When Canada opened its first-ever U.S. office for the country’s export credit agency in Atlanta last week, it was making a multilayered statement on its trade philosophy.
The message? The country is both bullish on the U.S. South and committed to the idea that Canadian and American firms (and their economies) work better when they work together.
President Donald Trump has refused to immunize the U.S.’s neighbor to the north from his 25 percent steel and 10 percent aluminum tariffs, even as the parties seek to ratify the USMCA, the NAFTA update signed late last year.
But even as it has imposed its own retaliatory measures, Canada has continued to beat the drum for what it calls “integrative trade,” the idea that trade is not an “us or them” proposition. Companies work in global supply chains, the thinking goes, and regions compete with other regions. Trade deficits and imports are not inherently bad, as long as they make industries more competitive together.
That’s why the new Export Development Canada office is focused on funding projects and guaranteeing loans that can help Canadian firms integrate into U.S. supply chains, even though much of that activity will happen outside Canada’s borders. By some economists’ estimates, Canadian firms working outside Canada create value that is equal to nearly 40 percent of Canadian GDP.
“Canada is a small nation, therefore we have to think globally in terms of scale,” said Mairead Lavery, president and CEO of EDC. “It’s not just about exports from Canada, but it’s about imports as well as two-way investment.”
U.S. firms can think the same way, Ms. Lavery told Global Atlanta in an interview, setting up shop in Canada to access the country’s free-trade agreements with Europe or the CP-TPP, a deal with (now) 11 Pacific Rim countries that the U.S. helped lead before pulling out in 2017.
Enabling cross-border services is another objective, especially given the way that digital media and e-commerce are moving. That’s one reason Canada was the partner country for Atlanta’s Fintech South, bringing nine companies to the region’s premier annual event in this key sector. EDC can also help local and regional banks in the South better finance trade projects.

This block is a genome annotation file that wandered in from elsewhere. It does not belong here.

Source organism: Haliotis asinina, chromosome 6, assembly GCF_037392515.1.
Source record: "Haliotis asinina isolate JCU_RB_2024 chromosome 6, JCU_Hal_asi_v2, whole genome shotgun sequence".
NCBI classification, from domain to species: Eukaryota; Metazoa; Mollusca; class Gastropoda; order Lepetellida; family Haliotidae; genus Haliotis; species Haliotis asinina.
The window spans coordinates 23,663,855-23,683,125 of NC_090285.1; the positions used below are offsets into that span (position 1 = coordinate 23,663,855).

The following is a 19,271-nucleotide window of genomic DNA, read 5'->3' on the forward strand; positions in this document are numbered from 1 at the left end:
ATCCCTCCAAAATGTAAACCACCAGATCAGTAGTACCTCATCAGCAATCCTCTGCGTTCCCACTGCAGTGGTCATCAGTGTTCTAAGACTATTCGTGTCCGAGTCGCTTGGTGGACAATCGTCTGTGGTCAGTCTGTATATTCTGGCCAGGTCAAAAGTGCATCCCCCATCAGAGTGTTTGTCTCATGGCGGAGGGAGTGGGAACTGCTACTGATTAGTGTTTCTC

In recent years, Mr. Trump has launched sweeping reevaluation of U.S. trade policy that has touched off a period of global “trade acrimony.” The resulting uncertainty has crimped investment from the very engines that should be driving even more growth: small and medium-sized companies, said Peter Hall, vice president and chief economist at Export Development Canada.
The silver lining, in his view, is in the end goal of negotiators on both sides: Improving the deals so that they address the concerns of disenfranchised voters — those supposedly harmed by trade — with whom populist messages so readily resonate.
Clearing up the trade picture will go a long way toward unlocking further growth in global economy, which Mr. Hall believes still hasn’t fully recovered a decade after the Great Recession.
Unemployment rates may be at record lows, but the labor force participation rate has also decreased, an abnormal pattern.
“We have asked certain millennials to wait seven or eight years for their first meaningful job. That’s a big chunk of your life, and it’s an even bigger chunk of your career,” he said in a breakfast seminar for executives during the EDC launch events.
But as mid-career professionals and millennials continue to come back to the labor force, they will add a spending boost that should drive further business and housing investment, which still haven’t roared back as they should have, Mr. Hall said.
“This is a new dynamo late in the cycle, and we don’t normally see that. This is fueling the economy going forward.”
The idea of putting the agency’s 20th global office in the U.S. is not a post-trade-war invention. Ms. Lavery said talks on the subject began in 2014. At the time, Export Development Canada wanted to push companies into high-growth emerging markets globally. It turned out that many wanted to start their export journey a bit closer to home.
“We needed to listen to our customers. They told us that they wanted to go first to the U.S. That was really the catalyzing moment,” Ms. Lavery said.
The team at the Canadian Consulate General in Atlanta, including Consul General Nadia Theodore, who also happens to be a trade expert and experienced negotiator, played heavily into the decision. As a city, Atlanta has also been a leader in economic inclusion, a notion dear to the heart of Canada’s government.
But it’s also about the numbers. Georgia has seen export growth to Canada at nearly twice the rate of the U.S. as a whole, and the state’s ports and airports are becoming increasingly important gateways for global trade.
Atlanta is a growing tech hub that holds opportunities for collaboration with Canadian firms, Ms. Theodore told Global Atlanta in a Consular Conversation at Miller & Martin PLLC Thursday.
“Frankly, there is also no doubt that the opportunities in what we call the 21st-century economy — everything to do with tech, fintech, gaming, AI, all of that — is where Atlanta is right now and where Atlanta is going in the future.”
She added the Southeast U.S. Canadian Provinces Alliance, which is set to be held in Montreal June 2-4, shows how collaborative this region has been with Canada at the grassroots level — underscoring the health at the root of bilateral ties, even when things get tense in national negotiations.
“The numbers don’t lie,” she said. “When we ran the numbers and based our decision on actual data, you cannot deny that the Southeast USA is booming and is set to be a leader of the global economy.”